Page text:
Most of us have spent years going to specialists, spending every dime we earn on doctors that try to help, but often can only prescribe medication to lessen the pain. We’ve tried physical therapy, holistic/eastern medicine, vitamins/supplements, and everything under the sun to find relief. But in the end, all we can do is live with what we’ve been given. Some people find medications that relieve enough of their pain to allow them to function on a day to day basis, others find that medical marijuana is the only option.

Lately there has been a “crack-down” on pain pills and the doctors that prescribe them. The risk being that many people that start on opioid medication eventually turn to heroin. Unfortunately, this witch hunt has turned on its heels and we’re now seeing that when patients are taken off of their opiates, that is when they turn to heroin. So with all the doctors being forced into cutting out their pain patients medications, there’s a huge influx of drug addiction. Not the other way around.

Another option for chronic pain patients (like myself) is medical marijuana. Several states have just legalized it, but there are still too many that it is considered a crime. Based on hundreds of studies and tons of research, it has been proven that marijuana/cannabis causes far less harm to the human body than most medications that are passed by federally funded corporations. People in pain need to have access to this natural medication, it is as simple as that.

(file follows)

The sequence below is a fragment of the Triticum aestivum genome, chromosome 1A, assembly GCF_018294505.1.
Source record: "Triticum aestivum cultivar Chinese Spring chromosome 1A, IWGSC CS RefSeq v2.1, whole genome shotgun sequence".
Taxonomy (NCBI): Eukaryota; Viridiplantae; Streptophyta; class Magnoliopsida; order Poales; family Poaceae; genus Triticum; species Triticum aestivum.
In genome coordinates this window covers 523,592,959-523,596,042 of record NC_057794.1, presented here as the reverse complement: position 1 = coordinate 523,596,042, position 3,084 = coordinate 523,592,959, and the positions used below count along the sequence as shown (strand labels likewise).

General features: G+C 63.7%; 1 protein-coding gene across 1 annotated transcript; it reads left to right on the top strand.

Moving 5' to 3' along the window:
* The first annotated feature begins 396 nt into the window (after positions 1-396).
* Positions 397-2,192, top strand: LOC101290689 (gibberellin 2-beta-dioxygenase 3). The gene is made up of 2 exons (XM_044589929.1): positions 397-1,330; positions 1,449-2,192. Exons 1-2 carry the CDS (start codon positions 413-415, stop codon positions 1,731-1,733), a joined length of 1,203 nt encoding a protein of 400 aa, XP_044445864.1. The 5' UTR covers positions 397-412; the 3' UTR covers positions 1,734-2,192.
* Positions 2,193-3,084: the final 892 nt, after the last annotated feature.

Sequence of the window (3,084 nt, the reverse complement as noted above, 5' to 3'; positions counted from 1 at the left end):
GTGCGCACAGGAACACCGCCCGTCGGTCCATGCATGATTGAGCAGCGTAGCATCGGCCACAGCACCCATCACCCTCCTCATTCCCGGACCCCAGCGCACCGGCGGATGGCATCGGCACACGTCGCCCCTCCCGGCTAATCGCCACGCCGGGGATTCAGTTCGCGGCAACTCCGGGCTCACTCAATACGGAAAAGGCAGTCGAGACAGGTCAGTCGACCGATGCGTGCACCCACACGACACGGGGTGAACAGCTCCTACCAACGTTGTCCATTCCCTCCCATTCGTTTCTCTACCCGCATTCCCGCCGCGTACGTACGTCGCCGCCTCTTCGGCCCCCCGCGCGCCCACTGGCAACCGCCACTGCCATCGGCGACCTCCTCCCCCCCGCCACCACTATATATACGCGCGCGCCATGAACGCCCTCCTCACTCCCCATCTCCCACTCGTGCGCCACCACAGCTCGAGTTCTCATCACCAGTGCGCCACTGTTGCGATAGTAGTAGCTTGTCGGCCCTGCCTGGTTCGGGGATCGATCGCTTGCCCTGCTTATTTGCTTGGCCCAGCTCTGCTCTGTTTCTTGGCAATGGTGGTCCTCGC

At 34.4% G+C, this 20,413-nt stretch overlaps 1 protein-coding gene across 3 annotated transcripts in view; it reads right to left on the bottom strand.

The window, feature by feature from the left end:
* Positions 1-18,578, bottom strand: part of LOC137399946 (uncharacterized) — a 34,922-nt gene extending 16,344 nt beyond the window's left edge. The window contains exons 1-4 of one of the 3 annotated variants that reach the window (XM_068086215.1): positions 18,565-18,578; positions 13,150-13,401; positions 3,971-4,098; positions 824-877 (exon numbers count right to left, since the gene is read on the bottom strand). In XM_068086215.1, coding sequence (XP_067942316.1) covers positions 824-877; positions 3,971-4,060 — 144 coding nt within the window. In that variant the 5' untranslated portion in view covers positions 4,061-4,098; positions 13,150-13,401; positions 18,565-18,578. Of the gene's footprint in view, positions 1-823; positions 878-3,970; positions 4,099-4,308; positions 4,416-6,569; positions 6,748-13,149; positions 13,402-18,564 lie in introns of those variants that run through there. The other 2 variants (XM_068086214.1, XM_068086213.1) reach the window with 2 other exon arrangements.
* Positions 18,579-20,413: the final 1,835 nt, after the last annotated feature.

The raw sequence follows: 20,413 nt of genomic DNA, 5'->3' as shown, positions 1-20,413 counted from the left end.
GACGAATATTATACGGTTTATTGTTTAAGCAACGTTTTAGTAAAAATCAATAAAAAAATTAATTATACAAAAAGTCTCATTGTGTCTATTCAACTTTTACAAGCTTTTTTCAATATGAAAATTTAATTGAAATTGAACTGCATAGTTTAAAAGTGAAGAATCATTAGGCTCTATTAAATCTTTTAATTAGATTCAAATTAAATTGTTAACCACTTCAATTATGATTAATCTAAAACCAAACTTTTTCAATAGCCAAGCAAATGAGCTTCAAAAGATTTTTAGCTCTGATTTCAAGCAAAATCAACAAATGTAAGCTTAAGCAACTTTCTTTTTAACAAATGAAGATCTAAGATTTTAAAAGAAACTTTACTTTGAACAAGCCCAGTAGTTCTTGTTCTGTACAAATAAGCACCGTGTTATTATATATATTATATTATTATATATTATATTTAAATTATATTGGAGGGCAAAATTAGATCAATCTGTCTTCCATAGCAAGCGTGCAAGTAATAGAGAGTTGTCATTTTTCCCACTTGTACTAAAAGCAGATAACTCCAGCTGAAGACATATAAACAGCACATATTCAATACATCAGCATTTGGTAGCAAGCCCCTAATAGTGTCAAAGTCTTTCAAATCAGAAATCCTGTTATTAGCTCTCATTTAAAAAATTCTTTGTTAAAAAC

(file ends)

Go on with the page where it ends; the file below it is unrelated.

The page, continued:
“Obamacare” is a loaded topic, one that often divides even the closest of friends. Personally, there are aspects of the Affordable Care Act that I like, others that I don’t (at all). But the importance of making sure everyone has availability to medical treatment is the real issue and should never be overlooked just because of party affiliation. It is well known that in your speeches and campaign promises, you said you would “get rid of Obamacare”. First and foremost, we need to stop calling it Obamacare. That is a nickname and not official in any way shape or form, let’s call it what it is, The Affordable Care Act. Then, let’s make it actually affordable! Assign a team to the task of making it work for us, for everyone. It CAN be done.

No one should have to fear losing their health insurance just because someone else has taken a political office, but that is the reality many face right now. It is up to you now to make sure that does not happen.